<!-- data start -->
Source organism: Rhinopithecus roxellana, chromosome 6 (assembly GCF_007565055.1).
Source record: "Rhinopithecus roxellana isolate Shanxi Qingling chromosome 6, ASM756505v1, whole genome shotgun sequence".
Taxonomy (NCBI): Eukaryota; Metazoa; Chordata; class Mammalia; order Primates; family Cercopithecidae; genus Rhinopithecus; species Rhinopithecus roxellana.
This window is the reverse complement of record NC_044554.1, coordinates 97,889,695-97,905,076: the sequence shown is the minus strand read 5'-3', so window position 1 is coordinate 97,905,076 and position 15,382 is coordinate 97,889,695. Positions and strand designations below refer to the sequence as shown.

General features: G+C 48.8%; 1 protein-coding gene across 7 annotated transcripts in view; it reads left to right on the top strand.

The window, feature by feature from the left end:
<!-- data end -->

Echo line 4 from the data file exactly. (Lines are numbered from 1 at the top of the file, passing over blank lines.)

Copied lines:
This window is the reverse complement of record NC_044554.1, coordinates 97,889,695-97,905,076: the sequence shown is the minus strand read 5'-3', so window position 1 is coordinate 97,905,076 and position 15,382 is coordinate 97,889,695. Positions and strand designations below refer to the sequence as shown.